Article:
House votes to give Obama fast track trade authority

David Shepardson
Detroit News Washington Bureau

Washington — The U.S. House narrowly voted to give President Barack Obama fast-track trade authority, reviving his agenda less than a week after handing the White House a major setback.

The House on Thursday voted 218-208 in favor of the measure that allows for an up or down vote with no amendments on a massive free trade deal. All Michigan Republicans except Rep. Justin Amash, R-Cascade Township, voted in favor. All Michigan Democrats voted against it.

The vote is a big turnaround from Friday, when the House overwhelming denied — with a 302-129 vote — an extension of job training assistance that the president had hoped would ease fears that American jobs could be lost under an Asia Pacific free trade deal. Without reauthorization, the job training program will end in September.

Republican leaders on Thursday moved forward on fast-track trade authority by attaching it to another piece of unrelated legislation without considering job training assistance for people who lose jobs because of free trade deals. Now the fast-track bill will return to the Senate for another vote expected early next week.

“With this hurdle crossed, it’s time for the Senate to act once again,” said Sen. Orrin Hatch, R-Utah, chair of the Finance Committee.

Obama had met with House Democrats who had supported fast track and was able to convince them to vote again for the measure, even without a guarantee that job training assistance will be passed separately.

Michigan has been the second-biggest recipient of job training assistance under the Trade Adjustment Assistance program since 2009, behind only California.

Rep. Sander Levin, D-Royal Oak, the top Democrat on the Ways and Means Committee, said to vote for fast track “now is to surrender congressional leverage to get it right in shaping (the Trans-Pacific Partnership), the most significant trade negotiation in decades. Congress will have settled for a bill with so-called congressional negotiating objectives so vague they are essentially meaningless .... You can’t be confident that Japan will open its market at long last to our cars or agricultural products.”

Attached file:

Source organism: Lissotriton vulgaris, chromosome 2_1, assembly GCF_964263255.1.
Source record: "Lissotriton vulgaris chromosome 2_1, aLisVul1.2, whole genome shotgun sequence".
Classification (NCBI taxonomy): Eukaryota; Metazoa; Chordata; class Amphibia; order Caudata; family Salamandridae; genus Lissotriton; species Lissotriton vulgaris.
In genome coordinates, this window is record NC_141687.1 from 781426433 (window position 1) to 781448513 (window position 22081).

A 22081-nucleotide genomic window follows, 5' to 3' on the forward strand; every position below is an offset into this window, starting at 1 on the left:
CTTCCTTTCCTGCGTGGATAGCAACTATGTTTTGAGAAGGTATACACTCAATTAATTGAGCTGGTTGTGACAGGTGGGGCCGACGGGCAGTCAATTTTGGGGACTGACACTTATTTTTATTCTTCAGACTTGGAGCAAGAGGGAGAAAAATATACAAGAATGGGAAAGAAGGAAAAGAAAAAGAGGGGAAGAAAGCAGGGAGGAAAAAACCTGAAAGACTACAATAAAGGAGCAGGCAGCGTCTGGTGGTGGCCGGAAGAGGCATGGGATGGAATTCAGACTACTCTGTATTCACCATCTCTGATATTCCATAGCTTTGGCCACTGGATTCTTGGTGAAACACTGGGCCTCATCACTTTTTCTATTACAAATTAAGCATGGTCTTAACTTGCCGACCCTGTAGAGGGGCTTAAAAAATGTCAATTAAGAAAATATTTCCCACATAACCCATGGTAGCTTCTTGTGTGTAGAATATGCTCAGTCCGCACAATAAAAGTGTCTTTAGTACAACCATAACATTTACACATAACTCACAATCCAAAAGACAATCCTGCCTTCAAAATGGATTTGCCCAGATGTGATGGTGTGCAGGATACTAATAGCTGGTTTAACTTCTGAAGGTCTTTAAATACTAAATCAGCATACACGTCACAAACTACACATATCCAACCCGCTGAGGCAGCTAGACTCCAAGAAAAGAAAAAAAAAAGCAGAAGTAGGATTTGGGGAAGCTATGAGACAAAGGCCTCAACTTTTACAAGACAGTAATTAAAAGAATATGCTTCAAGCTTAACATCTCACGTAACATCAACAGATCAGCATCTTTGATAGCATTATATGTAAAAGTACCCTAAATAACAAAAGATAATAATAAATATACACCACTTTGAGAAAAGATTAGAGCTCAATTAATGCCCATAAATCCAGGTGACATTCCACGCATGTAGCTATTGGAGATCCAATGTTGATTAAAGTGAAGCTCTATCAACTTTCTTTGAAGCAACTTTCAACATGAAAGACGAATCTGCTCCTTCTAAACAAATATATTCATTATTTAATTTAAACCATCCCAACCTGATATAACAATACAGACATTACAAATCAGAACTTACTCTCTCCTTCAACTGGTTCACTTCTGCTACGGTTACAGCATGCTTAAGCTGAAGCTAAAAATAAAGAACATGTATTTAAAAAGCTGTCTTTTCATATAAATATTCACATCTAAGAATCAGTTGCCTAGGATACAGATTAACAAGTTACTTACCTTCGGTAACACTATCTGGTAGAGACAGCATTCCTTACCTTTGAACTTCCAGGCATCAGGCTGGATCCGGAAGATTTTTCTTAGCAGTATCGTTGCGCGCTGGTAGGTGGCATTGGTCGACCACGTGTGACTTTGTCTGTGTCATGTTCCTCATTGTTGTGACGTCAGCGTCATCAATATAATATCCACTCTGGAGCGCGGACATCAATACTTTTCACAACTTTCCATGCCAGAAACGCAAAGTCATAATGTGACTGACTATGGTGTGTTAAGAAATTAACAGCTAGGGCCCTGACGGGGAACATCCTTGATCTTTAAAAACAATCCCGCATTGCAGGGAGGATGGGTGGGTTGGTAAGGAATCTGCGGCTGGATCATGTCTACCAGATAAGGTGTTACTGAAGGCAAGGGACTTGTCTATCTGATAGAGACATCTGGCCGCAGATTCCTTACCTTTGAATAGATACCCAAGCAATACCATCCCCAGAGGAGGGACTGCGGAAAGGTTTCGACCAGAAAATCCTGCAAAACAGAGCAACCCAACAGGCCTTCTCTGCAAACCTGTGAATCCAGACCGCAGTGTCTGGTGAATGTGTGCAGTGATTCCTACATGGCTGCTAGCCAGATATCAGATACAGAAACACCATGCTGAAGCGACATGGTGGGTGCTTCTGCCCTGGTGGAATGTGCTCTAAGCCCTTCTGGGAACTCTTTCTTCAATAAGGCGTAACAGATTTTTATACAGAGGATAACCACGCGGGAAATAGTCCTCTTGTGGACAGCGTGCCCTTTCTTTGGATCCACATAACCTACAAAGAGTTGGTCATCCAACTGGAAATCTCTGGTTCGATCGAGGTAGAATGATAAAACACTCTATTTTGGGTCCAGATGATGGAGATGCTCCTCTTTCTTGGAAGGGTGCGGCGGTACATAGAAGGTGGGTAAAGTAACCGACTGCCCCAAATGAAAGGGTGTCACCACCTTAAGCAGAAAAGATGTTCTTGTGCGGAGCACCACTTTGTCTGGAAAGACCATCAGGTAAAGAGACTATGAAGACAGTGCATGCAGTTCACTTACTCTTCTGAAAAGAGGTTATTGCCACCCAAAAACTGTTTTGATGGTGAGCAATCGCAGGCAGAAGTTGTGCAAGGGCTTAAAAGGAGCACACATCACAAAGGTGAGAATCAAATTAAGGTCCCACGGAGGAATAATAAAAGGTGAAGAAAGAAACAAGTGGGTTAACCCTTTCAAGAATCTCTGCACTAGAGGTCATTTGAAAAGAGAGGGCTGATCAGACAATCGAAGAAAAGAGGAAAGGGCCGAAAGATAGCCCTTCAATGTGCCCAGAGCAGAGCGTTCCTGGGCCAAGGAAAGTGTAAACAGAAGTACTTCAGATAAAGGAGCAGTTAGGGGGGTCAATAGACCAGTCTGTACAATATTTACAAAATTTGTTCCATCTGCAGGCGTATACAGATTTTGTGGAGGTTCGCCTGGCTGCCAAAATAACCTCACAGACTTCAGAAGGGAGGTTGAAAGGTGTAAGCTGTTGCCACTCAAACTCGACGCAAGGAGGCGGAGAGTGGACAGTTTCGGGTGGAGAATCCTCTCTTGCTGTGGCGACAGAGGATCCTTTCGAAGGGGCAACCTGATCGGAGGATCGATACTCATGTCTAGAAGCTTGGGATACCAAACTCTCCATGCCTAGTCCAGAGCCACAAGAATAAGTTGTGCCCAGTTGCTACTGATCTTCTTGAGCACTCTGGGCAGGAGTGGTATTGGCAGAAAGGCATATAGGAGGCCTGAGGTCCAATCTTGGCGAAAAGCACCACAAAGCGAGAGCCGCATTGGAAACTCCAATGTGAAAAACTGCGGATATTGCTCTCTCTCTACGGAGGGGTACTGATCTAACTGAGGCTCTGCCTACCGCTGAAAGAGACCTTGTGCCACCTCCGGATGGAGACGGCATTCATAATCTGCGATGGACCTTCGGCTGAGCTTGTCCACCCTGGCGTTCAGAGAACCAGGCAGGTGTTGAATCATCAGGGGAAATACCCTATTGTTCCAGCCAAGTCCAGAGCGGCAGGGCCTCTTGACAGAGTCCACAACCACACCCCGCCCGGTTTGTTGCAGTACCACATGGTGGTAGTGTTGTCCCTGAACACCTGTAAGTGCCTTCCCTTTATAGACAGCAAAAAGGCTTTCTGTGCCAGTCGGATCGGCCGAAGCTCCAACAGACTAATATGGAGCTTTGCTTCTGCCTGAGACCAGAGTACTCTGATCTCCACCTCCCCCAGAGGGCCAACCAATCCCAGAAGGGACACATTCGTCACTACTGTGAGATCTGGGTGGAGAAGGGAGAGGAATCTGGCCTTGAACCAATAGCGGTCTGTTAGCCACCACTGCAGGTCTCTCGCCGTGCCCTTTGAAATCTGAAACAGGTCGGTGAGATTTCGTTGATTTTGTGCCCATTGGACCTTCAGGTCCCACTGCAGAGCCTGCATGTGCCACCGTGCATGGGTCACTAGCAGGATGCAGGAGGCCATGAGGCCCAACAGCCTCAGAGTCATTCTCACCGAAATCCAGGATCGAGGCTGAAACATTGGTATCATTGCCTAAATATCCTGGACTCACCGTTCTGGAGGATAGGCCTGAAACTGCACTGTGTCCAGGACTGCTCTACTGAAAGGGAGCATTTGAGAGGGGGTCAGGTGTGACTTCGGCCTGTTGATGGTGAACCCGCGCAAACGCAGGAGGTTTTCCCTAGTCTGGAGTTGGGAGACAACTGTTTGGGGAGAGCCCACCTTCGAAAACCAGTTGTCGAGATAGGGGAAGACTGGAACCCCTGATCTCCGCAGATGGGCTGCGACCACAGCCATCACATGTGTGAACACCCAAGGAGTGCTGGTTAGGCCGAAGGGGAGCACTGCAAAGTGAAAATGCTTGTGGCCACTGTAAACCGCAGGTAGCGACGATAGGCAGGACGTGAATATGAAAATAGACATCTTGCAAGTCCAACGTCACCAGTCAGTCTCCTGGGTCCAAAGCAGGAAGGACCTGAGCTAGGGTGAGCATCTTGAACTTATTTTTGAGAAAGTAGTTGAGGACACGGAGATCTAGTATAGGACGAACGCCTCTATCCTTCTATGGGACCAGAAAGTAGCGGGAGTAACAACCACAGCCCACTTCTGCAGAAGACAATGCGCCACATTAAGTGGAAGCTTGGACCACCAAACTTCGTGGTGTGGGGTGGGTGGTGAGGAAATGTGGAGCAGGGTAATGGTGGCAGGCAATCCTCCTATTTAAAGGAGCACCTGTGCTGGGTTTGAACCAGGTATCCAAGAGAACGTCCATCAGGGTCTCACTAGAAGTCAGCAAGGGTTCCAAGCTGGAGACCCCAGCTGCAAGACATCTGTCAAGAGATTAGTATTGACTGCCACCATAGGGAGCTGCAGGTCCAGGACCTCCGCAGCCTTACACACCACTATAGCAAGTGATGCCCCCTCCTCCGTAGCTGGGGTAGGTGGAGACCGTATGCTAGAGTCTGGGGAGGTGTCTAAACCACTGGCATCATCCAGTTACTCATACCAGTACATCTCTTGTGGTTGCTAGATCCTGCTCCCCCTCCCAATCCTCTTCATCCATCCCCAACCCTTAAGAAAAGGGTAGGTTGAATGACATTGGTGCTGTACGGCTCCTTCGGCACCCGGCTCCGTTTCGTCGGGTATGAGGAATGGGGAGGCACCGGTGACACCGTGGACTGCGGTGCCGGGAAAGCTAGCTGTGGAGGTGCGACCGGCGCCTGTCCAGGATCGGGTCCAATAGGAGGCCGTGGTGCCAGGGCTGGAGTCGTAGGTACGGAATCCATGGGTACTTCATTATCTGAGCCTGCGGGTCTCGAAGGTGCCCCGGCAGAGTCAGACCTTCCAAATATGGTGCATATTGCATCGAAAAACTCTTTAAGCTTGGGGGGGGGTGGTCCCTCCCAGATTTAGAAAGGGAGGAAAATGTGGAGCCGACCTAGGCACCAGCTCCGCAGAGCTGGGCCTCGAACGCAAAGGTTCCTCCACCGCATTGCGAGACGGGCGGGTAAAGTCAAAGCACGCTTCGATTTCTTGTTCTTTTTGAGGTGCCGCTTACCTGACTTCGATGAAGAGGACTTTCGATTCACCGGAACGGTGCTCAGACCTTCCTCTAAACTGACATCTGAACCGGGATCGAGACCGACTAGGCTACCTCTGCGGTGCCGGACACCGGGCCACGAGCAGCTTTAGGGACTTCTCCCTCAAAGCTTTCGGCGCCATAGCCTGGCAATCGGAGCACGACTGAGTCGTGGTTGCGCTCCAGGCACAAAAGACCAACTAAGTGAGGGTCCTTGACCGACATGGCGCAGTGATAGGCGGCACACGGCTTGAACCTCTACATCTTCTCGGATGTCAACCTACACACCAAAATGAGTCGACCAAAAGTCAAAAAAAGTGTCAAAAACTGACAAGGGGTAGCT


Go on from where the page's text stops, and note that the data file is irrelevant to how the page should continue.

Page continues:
Last week, House Democrats overwhelmingly bucked the personal plea of President Barack Obama to extend job training assistance. House Democratic Leader Nancy Pelosi said the vote was the only way to “slow down” the effort to give the Obama administration fast-track authority on a massive Pacific Rim free trade deal under negotiation.

“Tom Linebarger, chairman and CEO of engine maker Cummins Inc., said, “We applaud the House for passing bipartisan Trade Promotion Authority legislation, which is critical to negotiating the best possible trade agreements for the United States and opening up new markets for American-made products and services.”

The White House expects the job training bill will be passed separately.

For more than seven years, the U.S., Japan, Mexico, Canada and eight other nations have been negotiating the Trans-Pacific Partnership that would create a free trade zone. Australia, Brunei, Chile, New Zealand, Malaysia, Peru, Singapore and Vietnam are also part of the negotiations. The pact would cover one-third of global trade and nearly 40 percent of the world’s economy.

A free trade deal could be the single biggest change in global auto production in the last half century. Proponents say it could open more markets to U.S. autos, but critics say it would make it easier to shift production to lower wage countries.